Most of us at some point, talked about our parents and how much we honour them. Our parents would be very surprised to know just how much of what they taught us has rubbed off. Everyone shared their dreams some very secret ones that they were shy to share but then just blurted out and it was such a beautiful thing. Because no one laughed at them. Our dreams and aspirations are what keep us moving forward and people who deny them -well I got one word: Hitler. A frustrated Austrian painter, who didn't keep applying to that art school or pushing his craft and boom! Six million Jews gone and WWII. Okay, it's gross oversimplification but I have seen what happens to people with no sense of purpose, who stifle their dreams, and who then lead lives that only indulge their insecurities and narcissism. It isn't pretty!

What we all gleaned is that people need to inspire one another and that is what is sorely lacking in most of our lives. And we spent the whole day doing that, encouraging each other to push ourselves and talking about how Bangladesh is a perfect place to attempt to inspire or be inspired. Though I was also warned about the red tape one can become entwined in and the fish bowl social atmosphere that leaves too much room for conjecture and gossip and can be distracting if not downright destructive.

“Tune it all out,” I was advised by a Dhaka veteran. “Pick the people who will inspire you and whom you inspire and stay away from all others.”

But they also talked about how the room for outstanding collaboration was huge. And that takes me to my main point here. Collaboration, community and building those relationships are key to one's happiness. Souls coming together for a common positive purpose is the most powerful force on earth. That is why, of course, who you choose as your running mate (and I mean this metaphorically) is imperative. Lately I have been researching various musical collaborations, and it has been eye opening and wonder- inducing. Actually one such amazing musical event happened in my basement on early Sunday morning. My spouse and three of our guests started jamming. The drummer, the bass player and guitarist left the other guitarist, who happened to be Bangali, to go upstairs and refuel with some refreshments. Some of us groupies were left sitting on the couch and my pal was playing his guitar with his back to us so someone yelled out, “Hey entertain us! You have to face us to do that.”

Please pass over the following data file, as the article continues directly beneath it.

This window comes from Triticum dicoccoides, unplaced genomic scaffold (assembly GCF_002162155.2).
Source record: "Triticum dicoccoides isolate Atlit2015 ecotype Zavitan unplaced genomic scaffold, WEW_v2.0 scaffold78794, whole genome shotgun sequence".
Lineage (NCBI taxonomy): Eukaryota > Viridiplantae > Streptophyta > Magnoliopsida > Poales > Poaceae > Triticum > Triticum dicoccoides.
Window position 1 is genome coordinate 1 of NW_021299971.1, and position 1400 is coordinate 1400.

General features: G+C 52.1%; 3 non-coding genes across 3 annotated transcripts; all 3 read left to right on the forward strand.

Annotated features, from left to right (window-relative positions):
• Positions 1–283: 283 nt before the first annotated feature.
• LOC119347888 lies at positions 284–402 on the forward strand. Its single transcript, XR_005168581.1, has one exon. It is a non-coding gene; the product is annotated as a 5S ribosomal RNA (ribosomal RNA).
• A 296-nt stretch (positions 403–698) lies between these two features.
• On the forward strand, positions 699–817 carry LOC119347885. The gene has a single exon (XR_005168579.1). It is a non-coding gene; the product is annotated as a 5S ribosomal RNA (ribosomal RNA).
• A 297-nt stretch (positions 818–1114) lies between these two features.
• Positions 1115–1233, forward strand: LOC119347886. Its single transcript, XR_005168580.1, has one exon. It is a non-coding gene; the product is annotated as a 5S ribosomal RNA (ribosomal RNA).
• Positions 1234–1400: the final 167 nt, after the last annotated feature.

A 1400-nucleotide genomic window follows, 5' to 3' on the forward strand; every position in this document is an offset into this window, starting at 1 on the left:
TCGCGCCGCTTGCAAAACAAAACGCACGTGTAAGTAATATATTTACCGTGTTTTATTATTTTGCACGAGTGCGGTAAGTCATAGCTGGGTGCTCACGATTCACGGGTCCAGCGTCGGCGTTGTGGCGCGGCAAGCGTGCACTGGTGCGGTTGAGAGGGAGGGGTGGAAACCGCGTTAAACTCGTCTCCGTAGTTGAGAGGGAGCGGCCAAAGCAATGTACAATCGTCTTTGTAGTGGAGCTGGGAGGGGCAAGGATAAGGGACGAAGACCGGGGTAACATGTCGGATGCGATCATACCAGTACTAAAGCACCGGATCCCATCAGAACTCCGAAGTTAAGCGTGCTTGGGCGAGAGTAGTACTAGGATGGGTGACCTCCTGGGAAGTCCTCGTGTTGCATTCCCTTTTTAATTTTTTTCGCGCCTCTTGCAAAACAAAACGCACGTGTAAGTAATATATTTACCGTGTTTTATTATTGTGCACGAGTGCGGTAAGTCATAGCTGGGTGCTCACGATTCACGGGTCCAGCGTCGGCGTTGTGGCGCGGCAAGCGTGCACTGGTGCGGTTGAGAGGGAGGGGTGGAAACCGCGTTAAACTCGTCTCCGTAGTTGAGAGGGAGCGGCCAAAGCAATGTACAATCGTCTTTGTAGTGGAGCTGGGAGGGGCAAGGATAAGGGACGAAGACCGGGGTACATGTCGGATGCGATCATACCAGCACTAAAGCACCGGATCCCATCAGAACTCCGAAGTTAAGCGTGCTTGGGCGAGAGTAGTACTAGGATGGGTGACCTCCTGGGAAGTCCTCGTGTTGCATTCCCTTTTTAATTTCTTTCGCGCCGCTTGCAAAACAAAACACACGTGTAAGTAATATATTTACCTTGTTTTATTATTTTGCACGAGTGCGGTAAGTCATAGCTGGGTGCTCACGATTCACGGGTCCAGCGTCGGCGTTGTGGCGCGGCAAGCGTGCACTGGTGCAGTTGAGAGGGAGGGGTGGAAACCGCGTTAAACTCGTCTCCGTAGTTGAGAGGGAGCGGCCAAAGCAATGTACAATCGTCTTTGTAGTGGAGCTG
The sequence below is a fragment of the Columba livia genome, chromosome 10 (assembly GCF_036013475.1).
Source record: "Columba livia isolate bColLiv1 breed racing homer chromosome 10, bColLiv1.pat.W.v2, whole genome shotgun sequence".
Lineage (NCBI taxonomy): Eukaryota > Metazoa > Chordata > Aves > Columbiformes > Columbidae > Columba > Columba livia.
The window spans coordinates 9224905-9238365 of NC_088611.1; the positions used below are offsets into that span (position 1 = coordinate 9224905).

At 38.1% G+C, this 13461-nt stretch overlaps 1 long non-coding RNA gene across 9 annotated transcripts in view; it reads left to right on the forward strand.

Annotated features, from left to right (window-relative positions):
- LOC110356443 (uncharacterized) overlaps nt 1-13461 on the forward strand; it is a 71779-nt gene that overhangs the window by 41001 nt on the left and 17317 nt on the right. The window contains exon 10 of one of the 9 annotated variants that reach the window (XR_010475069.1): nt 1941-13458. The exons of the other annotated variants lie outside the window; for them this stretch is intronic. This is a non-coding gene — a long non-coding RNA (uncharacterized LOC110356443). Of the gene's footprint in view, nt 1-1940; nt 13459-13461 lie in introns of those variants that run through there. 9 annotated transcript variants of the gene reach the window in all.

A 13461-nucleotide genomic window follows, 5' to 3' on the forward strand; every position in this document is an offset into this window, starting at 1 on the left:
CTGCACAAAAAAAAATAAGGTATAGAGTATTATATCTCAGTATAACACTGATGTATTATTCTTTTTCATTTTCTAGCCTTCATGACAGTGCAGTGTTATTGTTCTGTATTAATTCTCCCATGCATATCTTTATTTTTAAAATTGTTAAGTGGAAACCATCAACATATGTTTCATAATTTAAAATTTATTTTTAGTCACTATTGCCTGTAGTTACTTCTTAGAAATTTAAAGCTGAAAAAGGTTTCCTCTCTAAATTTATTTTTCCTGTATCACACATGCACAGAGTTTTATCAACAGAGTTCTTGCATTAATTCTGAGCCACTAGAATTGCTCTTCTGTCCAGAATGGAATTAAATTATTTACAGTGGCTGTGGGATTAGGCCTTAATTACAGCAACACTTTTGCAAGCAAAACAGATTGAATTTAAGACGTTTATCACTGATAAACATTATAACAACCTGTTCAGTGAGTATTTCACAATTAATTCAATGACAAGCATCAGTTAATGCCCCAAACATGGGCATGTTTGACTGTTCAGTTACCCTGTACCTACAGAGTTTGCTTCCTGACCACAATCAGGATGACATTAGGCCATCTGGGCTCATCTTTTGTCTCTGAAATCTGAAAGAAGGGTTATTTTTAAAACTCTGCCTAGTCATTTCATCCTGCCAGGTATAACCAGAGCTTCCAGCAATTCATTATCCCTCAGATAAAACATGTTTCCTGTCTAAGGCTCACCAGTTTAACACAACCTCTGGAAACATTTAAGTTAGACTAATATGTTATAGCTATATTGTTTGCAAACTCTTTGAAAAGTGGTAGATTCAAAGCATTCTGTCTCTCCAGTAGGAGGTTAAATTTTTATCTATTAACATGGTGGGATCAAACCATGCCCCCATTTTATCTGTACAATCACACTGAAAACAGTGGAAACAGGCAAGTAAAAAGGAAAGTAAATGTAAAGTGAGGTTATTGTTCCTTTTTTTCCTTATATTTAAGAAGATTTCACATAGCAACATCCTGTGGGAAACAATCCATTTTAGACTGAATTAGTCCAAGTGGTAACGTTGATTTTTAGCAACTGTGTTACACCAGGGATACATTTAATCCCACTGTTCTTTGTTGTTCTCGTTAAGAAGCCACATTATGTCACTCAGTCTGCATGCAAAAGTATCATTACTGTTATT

So he did; he is a quiet, sweet, self-effacing young man who has been through almost too much and he started singing (wonderfully) “Desire” by U2. One of my other pals leaned in and went, “I think I'm drunk because he sounds really good!”

I said, “No you are not crazy, he is great.”
Look at this Bangladeshi American guy in my basement singing a passionate U2 song while playing guitar, I marveled. But that was not the greatest part. As he was singing, my husband and the other band members came down. Without a word to one another or taking a pause, they all picked up their instruments and fell right in with the young man who was singing and supported him all the way, beautifully. It was a goose bump inducing moment and they had never played together before! In fact, except for my spouse, whom only two of them knew, they had all just met that night.

Think about it for a moment please. People who do not know one another-who come from different worlds, different religions, even different musical tastes, inspired one another and created something very beautiful and meaningful. The small audience on the couch and floor was awed by it. And the most important thing we all decided was that it gave us something more than entertainment. It gave us hope.


Copyright (R) thedailystar.net 2008